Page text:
If this is the reality of political life in the early 21st century, we should remember what our parties should be representing, Liberal Democracy.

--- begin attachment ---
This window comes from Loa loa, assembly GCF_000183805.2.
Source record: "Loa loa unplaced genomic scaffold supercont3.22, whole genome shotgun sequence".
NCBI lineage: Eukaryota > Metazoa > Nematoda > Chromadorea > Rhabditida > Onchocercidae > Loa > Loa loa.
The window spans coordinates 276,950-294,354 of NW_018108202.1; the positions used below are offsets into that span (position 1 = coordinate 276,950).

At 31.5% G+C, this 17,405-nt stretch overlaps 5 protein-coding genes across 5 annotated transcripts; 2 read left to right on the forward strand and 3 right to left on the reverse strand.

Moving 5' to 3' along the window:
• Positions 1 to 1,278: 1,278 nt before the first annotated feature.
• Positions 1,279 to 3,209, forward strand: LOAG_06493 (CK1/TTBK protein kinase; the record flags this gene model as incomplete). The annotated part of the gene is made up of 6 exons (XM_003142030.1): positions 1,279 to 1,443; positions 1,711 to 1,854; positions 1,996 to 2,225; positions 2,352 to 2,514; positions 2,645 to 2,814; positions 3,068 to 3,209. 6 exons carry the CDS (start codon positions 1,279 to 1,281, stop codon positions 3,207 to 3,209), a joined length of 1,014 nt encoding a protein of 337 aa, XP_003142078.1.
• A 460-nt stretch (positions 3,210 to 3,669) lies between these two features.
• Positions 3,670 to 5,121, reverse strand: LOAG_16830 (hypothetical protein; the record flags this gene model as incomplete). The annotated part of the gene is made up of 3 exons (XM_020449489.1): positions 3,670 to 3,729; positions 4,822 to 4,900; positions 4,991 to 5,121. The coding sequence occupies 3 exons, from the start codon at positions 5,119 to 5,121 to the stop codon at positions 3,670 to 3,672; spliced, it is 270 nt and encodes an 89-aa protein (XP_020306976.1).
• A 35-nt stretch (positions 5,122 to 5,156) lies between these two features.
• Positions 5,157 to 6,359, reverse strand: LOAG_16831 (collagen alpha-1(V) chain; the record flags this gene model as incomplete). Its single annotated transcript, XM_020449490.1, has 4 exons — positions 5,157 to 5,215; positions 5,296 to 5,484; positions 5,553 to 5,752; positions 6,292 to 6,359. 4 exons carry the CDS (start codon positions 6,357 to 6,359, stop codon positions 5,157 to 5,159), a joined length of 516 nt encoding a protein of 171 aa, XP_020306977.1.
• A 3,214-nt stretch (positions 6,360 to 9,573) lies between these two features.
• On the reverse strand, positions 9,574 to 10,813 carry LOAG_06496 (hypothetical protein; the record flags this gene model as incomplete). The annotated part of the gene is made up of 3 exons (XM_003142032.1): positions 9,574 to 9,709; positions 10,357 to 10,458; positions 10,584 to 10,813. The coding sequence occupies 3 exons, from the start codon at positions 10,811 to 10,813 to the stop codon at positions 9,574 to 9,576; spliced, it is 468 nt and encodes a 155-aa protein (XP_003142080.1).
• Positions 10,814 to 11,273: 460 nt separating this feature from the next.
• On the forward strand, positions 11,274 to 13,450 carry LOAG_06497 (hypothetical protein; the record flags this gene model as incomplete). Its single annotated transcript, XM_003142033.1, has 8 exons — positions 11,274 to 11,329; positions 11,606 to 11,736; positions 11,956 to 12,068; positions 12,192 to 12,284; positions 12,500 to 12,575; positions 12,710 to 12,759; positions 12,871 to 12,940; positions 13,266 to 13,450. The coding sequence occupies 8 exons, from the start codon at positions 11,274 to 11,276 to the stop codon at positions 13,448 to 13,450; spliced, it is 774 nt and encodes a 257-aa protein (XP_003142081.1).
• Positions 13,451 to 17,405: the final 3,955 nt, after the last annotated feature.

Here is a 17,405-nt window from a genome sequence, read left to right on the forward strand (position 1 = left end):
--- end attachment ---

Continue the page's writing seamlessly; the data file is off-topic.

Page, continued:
“Liberal democracy is a form of government in which representative democracy operates under the principles of liberalism, i.e. protecting the rights of minorities and, especially, the individual. It is characterized by fair, free, and competitive elections between multiple distinct political parties, a separation of powers into different branches of government, the rule of law in everyday life as part of an open society, and the equal protection of human rights, civil rights, civil liberties, and political freedoms for all persons. Liberal democracies usually have universal suffrage, granting all adult citizens the right to vote regardless of race, gender or property ownership.”() Liberal democracy is base on four main principles, The belief that all individuals are rational & moral, The belief that it is a natural condition of mankind to want growth & evolution, the belief that this growth will come through order & cooperation rather than chaos & disorder and a suspicion against concentrated forms of power. Accordingly, liberal democracies are organised in such a way as to define and limit power in order to promote legitimate government within a framework of justice and freedom, Powers are limited & defined through the use of written constitutions that separate legislative, executive and judicial power, These democracies are legitimised by require a high level of support derived from the electoral system, This system provides justice to all citizens by equal treatment and being accorded dignity and respect, and lastly by granting the freedom to make decisions. to learn from them and to accept responsibility for them. Citizens must have the capacity to choose between alternatives and the freedom to do what the law does not forbid.()